Kiwi Health Check – Conservation Week, September 18 2009
Back in 2002, fewer than 500 kiwi lived in the Kaweka Ranges and the species was effectively extinct south of Hawke’s Bay. That year, the newly formed Environment, Conservation and Outdoor Education Trust (ECOED) sprung into action to help reverse the decline.
As part of the “Save Our Kiwi Hawke’s Bay” project, ECOED and DoC manage 25 kiwi wearing transmitters in the Kaweka Forest Park. Chicks are rescued from the adult kiwi in the breeding season and transferred to the Pan Pac Kiwi Crèche near Tutira, where they can grow to 800gms in a pest-free environment before being returned to the Kaweka park. At 800 gms, they are big enough to “beat up” their main predator, the stoat, but remain defenceless to dogs, the other key predator.
There are two areas where kiwi are managed in the Kaweka Forest Park, one around the Makino Hut and the other at the end of Kaweka Rd, where tramps up Kaweka J begin. John Gray, Julia Mackie and Matt Green went on the DoC- and ECOED-organised Conservation Week event to track down one special kiwi. We, along with nine other interested people, met at the Puketitiri Field Centre, before heading up Whittle Road and into the Kaweka Forest Park. We only went a few kilometres into the park before stopping for a transmitter search.
The aim was to find Blew, a male kiwi who was due for his annual transmitter change and health check. Last traced to the area to the east of the Black Birch Range, a faint signal was heard. We all followed Al Bramley from ECOED and Paddy Willems, a DoC ranger, and his dog Jay (who’s been trained to search for kiwi).
After bushbashing and following overgrown tracks for an hour or so through streams and around a few ridges, Blew was finally located within kanuka scrub – his favourite habitat. Jay found Blew quickly and he was retrieved for the health check. We all marvelled at his beautifully coloured feather coat, and his 89mm bill, which clacked now and again. Blew weighed in at 1580 grams.
After a new transmitter was attached to his left leg, and tape wound around to ensure it stayed on, we all had a chance to cuddle Blew. For most of us, it was the first time we had seen a kiwi in its natural habitat.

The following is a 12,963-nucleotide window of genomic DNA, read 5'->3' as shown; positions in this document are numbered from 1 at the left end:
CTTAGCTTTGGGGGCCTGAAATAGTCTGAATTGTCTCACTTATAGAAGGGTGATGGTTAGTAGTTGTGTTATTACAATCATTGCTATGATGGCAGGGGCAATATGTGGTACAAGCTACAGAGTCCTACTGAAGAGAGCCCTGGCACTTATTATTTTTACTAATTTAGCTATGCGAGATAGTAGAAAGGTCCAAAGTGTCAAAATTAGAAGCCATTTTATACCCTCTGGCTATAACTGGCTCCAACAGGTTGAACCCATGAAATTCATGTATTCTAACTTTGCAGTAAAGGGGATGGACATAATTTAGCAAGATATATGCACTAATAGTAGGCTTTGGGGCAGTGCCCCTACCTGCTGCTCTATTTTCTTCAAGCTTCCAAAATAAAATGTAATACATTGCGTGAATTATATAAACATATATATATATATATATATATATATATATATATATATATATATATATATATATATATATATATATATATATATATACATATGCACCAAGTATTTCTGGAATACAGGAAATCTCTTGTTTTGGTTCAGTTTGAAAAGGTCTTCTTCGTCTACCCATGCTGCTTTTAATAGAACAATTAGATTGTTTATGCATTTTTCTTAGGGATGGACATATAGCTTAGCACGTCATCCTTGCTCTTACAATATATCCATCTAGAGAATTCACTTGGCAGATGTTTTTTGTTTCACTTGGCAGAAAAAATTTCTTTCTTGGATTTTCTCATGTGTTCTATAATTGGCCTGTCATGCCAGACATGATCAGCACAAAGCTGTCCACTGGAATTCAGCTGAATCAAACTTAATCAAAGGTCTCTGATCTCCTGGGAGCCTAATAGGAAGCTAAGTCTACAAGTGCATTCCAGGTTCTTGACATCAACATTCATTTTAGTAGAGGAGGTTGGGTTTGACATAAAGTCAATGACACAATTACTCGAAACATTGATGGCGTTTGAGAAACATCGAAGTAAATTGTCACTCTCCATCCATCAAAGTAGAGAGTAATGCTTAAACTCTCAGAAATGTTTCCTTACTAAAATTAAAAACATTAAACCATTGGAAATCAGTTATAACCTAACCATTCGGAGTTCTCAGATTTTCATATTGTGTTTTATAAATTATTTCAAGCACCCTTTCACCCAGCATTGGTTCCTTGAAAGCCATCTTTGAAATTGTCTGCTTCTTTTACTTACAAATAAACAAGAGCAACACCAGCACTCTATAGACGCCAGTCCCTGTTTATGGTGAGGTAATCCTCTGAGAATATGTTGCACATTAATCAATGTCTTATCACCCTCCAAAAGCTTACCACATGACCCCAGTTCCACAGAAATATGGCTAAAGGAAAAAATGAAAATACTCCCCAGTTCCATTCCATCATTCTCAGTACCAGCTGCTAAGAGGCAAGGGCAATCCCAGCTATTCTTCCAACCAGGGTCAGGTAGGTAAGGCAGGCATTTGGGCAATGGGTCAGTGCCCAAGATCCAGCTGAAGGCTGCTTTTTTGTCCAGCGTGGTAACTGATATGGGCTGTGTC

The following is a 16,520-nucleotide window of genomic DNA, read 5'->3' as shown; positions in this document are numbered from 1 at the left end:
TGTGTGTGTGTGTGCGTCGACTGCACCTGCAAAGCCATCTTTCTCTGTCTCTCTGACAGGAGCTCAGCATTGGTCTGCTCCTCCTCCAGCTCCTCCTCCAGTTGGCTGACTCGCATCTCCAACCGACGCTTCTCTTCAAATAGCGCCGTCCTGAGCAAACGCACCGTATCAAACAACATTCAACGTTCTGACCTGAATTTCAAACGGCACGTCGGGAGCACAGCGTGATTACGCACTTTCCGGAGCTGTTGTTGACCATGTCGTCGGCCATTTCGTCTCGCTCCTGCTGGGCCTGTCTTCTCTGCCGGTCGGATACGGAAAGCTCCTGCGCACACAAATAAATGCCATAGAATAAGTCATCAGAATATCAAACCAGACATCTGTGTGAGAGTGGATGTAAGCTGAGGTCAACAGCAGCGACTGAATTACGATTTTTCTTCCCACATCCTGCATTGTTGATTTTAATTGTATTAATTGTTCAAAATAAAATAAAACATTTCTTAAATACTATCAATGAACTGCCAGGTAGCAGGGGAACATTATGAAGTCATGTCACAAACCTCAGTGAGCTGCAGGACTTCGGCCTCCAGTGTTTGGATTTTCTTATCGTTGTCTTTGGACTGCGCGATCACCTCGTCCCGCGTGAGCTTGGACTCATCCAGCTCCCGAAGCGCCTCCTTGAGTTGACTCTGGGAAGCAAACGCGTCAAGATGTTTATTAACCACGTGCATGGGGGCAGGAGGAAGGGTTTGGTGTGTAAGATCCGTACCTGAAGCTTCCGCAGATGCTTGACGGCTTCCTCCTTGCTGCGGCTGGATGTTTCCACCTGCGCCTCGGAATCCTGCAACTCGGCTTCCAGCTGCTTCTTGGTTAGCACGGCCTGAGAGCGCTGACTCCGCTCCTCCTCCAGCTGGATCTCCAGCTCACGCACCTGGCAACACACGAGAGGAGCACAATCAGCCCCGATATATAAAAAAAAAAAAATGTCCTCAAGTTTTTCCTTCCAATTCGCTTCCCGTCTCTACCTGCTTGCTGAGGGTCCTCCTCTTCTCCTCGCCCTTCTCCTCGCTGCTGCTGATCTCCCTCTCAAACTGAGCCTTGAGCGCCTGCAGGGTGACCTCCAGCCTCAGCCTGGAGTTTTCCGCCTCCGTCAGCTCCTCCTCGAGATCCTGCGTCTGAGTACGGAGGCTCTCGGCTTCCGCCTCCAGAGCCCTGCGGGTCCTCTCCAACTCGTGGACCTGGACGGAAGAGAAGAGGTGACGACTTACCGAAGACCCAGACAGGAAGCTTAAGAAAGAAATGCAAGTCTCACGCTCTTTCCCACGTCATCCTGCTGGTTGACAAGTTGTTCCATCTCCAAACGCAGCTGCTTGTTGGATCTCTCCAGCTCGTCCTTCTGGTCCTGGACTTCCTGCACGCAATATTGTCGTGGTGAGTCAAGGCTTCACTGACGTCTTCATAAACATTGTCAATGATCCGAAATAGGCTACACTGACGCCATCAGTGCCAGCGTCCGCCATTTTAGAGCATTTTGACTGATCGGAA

After a photo opportunity, Blew was released and scampered away into the bush. It would be hard to spot a kiwi, because its feather coat provides excellent camouflage. Here’s hoping that a pesky stoat gets its comeuppance, should it encounter Blew in the wild.
Conservation Week, Thursday September 17 – Boundary Stream
Alison Greer reports:
When Barbara Curtis from DoC Napier asked the club if we would like to be involved in Conservation Week, we decided to organise a mid-week trip plus go along as support for the 101 tramp to Sunrise Hut on the following Saturday.
Boundary Stream walkway became the focus for a walk on September 17. Numbers were low, with only three ladies wanting to go out. Alan Lee was unable make it but Geraldine and Veronica (who had been out with us recently) joined us.
We arrived at Pohokura Rd entrance and after checking out the map on the board headed off around the Kamahi Track. We had a most enjoyable wander, checking out the views from the various lookouts, and listening to and watching native birds which seem a lot more prolific after DoC’s pest control trapping.
The undergrowth is regenerating, covering the damage left behind after the big snow storms of 2006. The kakabeak planted last year are doing really well, but when they get above their protective netting, goats will become a problem for them. Our lunch spot was a bank on the side of the track overlooking a small gully filled with punga ferns, then it was a short stroll back to the car park, arriving around one o’clock.
We felt we weren’t ready to go home yet so we drove back down the road to Bellbird Bush Scenic Reserve to walk over and around Spooners Hill. I for one had not been there before so was not sure of times but the sign indicated two hours for the round trip. We set off and were soon making our way through some very nice bush, large trees and healthy undergrowth. The track then turned upwards and then it was out into the open with lovely views over to the Maungahururu Range.
You then follow a poled route around the back of “the hill” through grass and scrub and back into the bush. By this time, one of the ladies was getting a bit tired so instead of going uphill again as the main track does to get us back to the cars, Geraldine took her the short way to another exit point on the corner of Pohokura Rd and Opouahi Station. We were all back together by 3 o’clock and headed back to Napier after a most enjoyable ladies’ day out.
101 Sunrise Hut
Unfortunately the good weather we had been having didn’t stretch to Saturday. It was raining and cold with snow in the forecast, so DoC cancelled the trip.